The CF Guide to Beating Burnout

Learn how to beat burnout in college with our tips for dealing with stress, staying motivated, and prioritizing your time.

This post may contain affiliate links, which means we may receive a commission if you purchase through our links. Please read our full disclosure here.

College burnout: How to beat burnout

Second semester is in full swing and midterm season is fully upon us. Add to that the fact that spring break is just around the corner, and you have a recipe for that state of complete mental, physical, and emotional exhaustion more commonly referred to as a burnout.

Instead of succumbing to the stress, be proactive and learn how to beat burnout with these simple steps:

Step 1: Re-evaluate your current situation.


You’ve reached your limits. You’re exhausted. You’re overwhelmed. But you aren’t so easily defeated. “I can do it,” you think to yourself. And the truth is, you probably can! However the real question is, will doing so make you happy?

Take some time to think about your schedule: your extracurricular activities, course load, and social engagements. Reflect on why you are involved in these activities. If you find that there is anything you are doing simply to pad your resumé, but don’t feel passionate about at all, nix it. Keep the items that really reflect your passions and strongly relate to your goals in life.

Change your environment.

Remember scoping out campus during the first weeks of school? Everywhere you looked there seemed to be a multitude of study spaces tucked away in various locations. Now that the year is in full swing, many of us have fallen into routines which take us to the same places day after day.

Rediscover that enthusiasm from your first days on campus and force yourself to venture out to new study locations, whether it be a nook in the student life center, a library that you don’t usually visit, or the new café down the street. Changing your surroundings can bring the refreshment you need to keep from getting stuck in a rut or bogged down by rigid routines.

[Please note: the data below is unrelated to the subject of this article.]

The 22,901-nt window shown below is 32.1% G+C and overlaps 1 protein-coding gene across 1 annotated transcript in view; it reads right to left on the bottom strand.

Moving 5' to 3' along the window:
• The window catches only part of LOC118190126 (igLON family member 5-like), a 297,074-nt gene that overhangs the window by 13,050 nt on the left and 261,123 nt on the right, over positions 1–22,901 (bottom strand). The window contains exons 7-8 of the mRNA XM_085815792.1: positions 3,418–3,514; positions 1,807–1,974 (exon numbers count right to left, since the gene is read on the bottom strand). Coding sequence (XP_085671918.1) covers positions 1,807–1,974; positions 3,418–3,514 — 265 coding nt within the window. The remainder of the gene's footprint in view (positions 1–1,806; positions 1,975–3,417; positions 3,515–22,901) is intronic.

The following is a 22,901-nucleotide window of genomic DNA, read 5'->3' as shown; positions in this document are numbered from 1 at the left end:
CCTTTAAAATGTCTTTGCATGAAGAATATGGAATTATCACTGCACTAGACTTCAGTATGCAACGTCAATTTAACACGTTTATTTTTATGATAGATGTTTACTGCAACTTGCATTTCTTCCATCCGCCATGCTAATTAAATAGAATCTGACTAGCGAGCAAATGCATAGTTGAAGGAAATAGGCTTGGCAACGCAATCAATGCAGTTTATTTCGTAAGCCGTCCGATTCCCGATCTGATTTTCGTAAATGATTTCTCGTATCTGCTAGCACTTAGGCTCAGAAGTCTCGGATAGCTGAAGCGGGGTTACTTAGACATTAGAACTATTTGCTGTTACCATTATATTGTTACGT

Woman having

Separate work time and “me” time.

This simple concept is life-changing. Set aside time for work and time for yourself, family, friends, etc., and give each your undivided attention at the appropriate time. Create a schedule for yourself to make this even easier.

When it is time to do work, force yourself to focus solely on your work. There are many helpful apps, such as Self Control, that allow you to block distracting websites for a specified amount of time. Turn off your phone. Try to remove all distractions. You lose valuable time by switching between your work and other miscellaneous tasks, and doing so also reduces your quality of work.

On a similar note, when you are taking time for yourself or spending time with your friends, leave work out of it. Don’t fret over answering e-mails when spending quality time with your friends or family. You will maximize your productivity in both areas by creating a clear divide between the two, and giving your undivided attention to each activity when its time comes.

Adapt your goals.

Burnout is common amongst those who want to do it all. This is where it is important to be realistic with yourself. Maybe you want to be super fit, but if you are juggling a full course load, an internship, and a part-time job, spending six days a week at the gym may not be practical.

Instead, shape your goals to fit your lifestyle by, for example, aiming to get to the gym three days a week. It is also a good idea to find small ways to incorporate your goals into your already-established routine, such as taking the stairs instead of the elevator or doing a set of crunches between each chapter of your reading. The important thing is to adapt your goals to your lifestyle rather than setting unrealistic goals that ultimately leave you feeling disappointed or incapable.